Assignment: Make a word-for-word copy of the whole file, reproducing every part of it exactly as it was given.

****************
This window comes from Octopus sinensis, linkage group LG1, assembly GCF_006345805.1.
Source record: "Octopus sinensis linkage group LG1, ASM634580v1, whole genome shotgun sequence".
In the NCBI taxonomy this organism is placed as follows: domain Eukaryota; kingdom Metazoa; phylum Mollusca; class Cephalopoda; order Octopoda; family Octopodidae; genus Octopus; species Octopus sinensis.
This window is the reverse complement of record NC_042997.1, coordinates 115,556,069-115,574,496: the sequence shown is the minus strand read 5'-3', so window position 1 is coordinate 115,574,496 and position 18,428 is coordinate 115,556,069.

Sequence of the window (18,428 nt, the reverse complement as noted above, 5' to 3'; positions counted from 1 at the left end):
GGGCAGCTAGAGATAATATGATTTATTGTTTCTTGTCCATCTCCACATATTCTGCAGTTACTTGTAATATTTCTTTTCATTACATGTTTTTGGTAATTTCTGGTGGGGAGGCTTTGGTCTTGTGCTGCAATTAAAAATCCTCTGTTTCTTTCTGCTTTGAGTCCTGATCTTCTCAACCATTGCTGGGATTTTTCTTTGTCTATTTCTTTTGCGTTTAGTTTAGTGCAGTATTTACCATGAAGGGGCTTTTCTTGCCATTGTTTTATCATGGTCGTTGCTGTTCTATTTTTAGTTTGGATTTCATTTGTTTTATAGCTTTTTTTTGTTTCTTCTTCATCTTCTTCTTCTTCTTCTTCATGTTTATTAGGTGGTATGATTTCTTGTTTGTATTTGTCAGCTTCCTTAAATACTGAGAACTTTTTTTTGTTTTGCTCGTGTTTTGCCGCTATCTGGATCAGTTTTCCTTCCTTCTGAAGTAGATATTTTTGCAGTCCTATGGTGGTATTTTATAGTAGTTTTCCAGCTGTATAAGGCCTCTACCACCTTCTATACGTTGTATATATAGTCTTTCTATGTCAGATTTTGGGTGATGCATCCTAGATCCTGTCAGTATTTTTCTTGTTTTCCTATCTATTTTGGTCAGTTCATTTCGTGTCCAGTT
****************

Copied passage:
This window comes from Octopus sinensis, linkage group LG1, assembly GCF_006345805.1.
Source record: "Octopus sinensis linkage group LG1, ASM634580v1, whole genome shotgun sequence".
In the NCBI taxonomy this organism is placed as follows: domain Eukaryota; kingdom Metazoa; phylum Mollusca; class Cephalopoda; order Octopoda; family Octopodidae; genus Octopus; species Octopus sinensis.
This window is the reverse complement of record NC_042997.1, coordinates 115,556,069-115,574,496: the sequence shown is the minus strand read 5'-3', so window position 1 is coordinate 115,574,496 and position 18,428 is coordinate 115,556,069.

Sequence of the window (18,428 nt, the reverse complement as noted above, 5' to 3'; positions counted from 1 at the left end):
GGGCAGCTAGAGATAATATGATTTATTGTTTCTTGTCCATCTCCACATATTCTGCAGTTACTTGTAATATTTCTTTTCATTACATGTTTTTGGTAATTTCTGGTGGGGAGGCTTTGGTCTTGTGCTGCAATTAAAAATCCTCTGTTTCTTTCTGCTTTGAGTCCTGATCTTCTCAACCATTGCTGGGATTTTTCTTTGTCTATTTCTTTTGCGTTTAGTTTAGTGCAGTATTTACCATGAAGGGGCTTTTCTTGCCATTGTTTTATCATGGTCGTTGCTGTTCTATTTTTAGTTTGGATTTCATTTGTTTTATAGCTTTTTTTTGTTTCTTCTTCATCTTCTTCTTCTTCTTCTTCATGTTTATTAGGTGGTATGATTTCTTGTTTGTATTTGTCAGCTTCCTTAAATACTGAGAACTTTTTTTTGTTTTGCTCGTGTTTTGCCGCTATCTGGATCAGTTTTCCTTCCTTCTGAAGTAGATATTTTTGCAGTCCTATGGTGGTATTTTATAGTAGTTTTCCAGCTGTATAAGGCCTCTACCACCTTCTATACGTTGTATATATAGTCTTTCTATGTCAGATTTTGGGTGATGCATCCTAGATCCTGTCAGTATTTTTCTTGTTTTCCTATCTATTTTGGTCAGTTCATTTCGTGTCCAGTT